Published online by Cambridge University Press: 13 October 2009
By virtue of its fades independence, widespread distribution, and high species turnover, the late Triassic pteriid bivalve Halobia has been of considerable importance for correlating marine strata throughout much of the Upper Triassic. The age significance and taxonomy of Halobia and its thin-shelled cousin Daonella were established largely by the classic monographs of Mojsisovics (1874), Gemmellaro (1882), and Kittl (1912) describing material from the Hallstatt facies of the Austrian Salzkammergut and from Sicily. Today, Halobia from the Alpine-Mediterranean region continues to play a major role in the construction of a biochronology of the Upper Triassic, as seen in recent works by Gruber (1976), Cafiero and De Capoa Bonardi (1982), and De Capoa Bonardi (1984).
The early success in establishing the age significance of Halobia in Europe was quickly repeated along the Pacific margins following the discovery of Halobia in New Zealand (Hochstetter, 1863; Trechmann, 1918) and North America (Gabb, 1864). After the initial discovery of Halobia in the Pacific margin, significant occurrences were documented from Timor (Krumbeck, 1924) and North America (Smith, 1927). A large number of studies revealing the extent and diversity of circum-Pacific Halobia appeared in the middle part of the twentieth century because of the efforts of T. Kobayashi (Japan and Southeast Asia), Chen-Chu Chen (China), and I. Polubotko (Russia) and their colleagues.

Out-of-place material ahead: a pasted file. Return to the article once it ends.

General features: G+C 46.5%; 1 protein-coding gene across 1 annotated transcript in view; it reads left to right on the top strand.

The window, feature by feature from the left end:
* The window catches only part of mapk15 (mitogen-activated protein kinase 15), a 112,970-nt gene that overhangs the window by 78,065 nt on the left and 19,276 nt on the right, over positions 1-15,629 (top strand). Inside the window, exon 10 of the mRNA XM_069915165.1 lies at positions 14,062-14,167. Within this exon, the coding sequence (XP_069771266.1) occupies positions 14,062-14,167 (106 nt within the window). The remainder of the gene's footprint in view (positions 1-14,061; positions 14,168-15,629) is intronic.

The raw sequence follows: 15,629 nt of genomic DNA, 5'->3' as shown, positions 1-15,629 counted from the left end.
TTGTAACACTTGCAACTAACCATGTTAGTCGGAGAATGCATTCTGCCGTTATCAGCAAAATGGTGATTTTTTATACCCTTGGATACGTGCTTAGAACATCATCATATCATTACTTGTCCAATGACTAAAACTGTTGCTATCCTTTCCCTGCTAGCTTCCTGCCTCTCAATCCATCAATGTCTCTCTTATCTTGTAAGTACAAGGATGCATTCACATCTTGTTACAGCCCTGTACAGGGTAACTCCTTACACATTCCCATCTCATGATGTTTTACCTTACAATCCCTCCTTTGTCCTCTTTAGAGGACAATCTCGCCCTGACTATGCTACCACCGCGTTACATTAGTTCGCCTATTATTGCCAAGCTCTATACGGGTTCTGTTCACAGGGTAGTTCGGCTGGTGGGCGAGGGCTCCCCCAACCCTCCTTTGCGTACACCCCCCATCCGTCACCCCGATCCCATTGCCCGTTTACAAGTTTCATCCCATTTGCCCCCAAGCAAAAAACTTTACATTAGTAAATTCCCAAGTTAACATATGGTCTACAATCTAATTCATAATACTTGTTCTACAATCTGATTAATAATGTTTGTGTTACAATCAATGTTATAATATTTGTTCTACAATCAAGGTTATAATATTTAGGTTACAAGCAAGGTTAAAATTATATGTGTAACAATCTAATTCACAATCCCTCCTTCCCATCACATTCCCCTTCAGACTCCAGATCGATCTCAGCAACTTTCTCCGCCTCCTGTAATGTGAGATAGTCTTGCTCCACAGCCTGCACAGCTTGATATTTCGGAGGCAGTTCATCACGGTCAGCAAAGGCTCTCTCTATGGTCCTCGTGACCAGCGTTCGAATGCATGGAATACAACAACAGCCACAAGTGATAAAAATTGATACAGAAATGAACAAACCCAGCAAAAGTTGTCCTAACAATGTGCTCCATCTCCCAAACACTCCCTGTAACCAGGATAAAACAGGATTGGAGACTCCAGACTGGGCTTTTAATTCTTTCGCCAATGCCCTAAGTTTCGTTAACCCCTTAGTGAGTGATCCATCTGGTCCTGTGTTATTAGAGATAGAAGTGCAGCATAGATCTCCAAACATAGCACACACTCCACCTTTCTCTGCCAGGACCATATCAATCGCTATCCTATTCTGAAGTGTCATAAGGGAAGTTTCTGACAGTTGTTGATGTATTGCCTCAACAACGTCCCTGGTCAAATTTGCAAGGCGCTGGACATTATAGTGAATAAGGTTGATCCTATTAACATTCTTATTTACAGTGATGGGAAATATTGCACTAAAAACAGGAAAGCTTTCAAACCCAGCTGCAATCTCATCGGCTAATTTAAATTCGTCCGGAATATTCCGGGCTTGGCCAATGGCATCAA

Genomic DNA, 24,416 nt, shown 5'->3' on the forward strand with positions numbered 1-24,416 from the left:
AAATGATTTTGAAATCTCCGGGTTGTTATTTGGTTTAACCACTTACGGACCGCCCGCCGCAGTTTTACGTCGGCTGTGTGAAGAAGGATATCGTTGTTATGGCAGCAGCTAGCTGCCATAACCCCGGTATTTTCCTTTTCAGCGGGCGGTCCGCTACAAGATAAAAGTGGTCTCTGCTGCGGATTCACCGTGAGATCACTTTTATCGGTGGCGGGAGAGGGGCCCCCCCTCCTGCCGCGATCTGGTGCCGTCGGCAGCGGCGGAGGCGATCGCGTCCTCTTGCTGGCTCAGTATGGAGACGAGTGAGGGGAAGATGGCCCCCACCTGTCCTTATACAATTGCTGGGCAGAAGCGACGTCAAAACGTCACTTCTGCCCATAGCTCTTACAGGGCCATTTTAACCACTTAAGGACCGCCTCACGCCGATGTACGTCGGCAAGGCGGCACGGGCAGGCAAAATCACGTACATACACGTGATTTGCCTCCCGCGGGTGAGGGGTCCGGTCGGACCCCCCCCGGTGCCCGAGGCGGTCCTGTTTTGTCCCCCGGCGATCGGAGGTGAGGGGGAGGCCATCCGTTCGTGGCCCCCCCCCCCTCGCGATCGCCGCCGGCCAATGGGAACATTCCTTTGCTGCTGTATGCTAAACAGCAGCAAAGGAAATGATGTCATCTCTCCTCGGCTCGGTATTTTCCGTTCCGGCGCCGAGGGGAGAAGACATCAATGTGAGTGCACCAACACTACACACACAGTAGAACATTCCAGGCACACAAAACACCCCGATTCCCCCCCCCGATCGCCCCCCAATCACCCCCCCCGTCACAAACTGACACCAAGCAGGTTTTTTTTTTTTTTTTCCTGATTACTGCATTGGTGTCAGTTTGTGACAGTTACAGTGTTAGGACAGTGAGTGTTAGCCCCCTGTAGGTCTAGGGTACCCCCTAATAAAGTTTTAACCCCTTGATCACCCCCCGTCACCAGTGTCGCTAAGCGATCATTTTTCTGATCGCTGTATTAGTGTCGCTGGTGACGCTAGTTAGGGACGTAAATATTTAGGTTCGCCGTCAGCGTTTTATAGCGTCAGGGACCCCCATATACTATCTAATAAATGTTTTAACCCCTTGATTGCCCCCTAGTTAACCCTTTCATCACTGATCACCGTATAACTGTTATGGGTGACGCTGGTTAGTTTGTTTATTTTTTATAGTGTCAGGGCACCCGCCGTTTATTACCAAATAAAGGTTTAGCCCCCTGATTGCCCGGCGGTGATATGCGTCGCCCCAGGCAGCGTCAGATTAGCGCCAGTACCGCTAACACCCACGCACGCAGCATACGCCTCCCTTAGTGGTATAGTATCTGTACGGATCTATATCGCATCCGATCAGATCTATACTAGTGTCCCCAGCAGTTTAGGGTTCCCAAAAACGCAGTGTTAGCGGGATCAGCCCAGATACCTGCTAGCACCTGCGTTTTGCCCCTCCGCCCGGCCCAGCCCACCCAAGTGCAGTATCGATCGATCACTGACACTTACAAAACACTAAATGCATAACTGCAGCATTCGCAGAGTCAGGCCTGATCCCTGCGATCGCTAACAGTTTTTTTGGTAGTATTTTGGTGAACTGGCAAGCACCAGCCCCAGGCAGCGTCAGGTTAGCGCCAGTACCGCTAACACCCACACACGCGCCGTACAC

Throughout the circum-Pacific, Halobia continues to play an important role in correlating Carnian–middle Norian marine strata.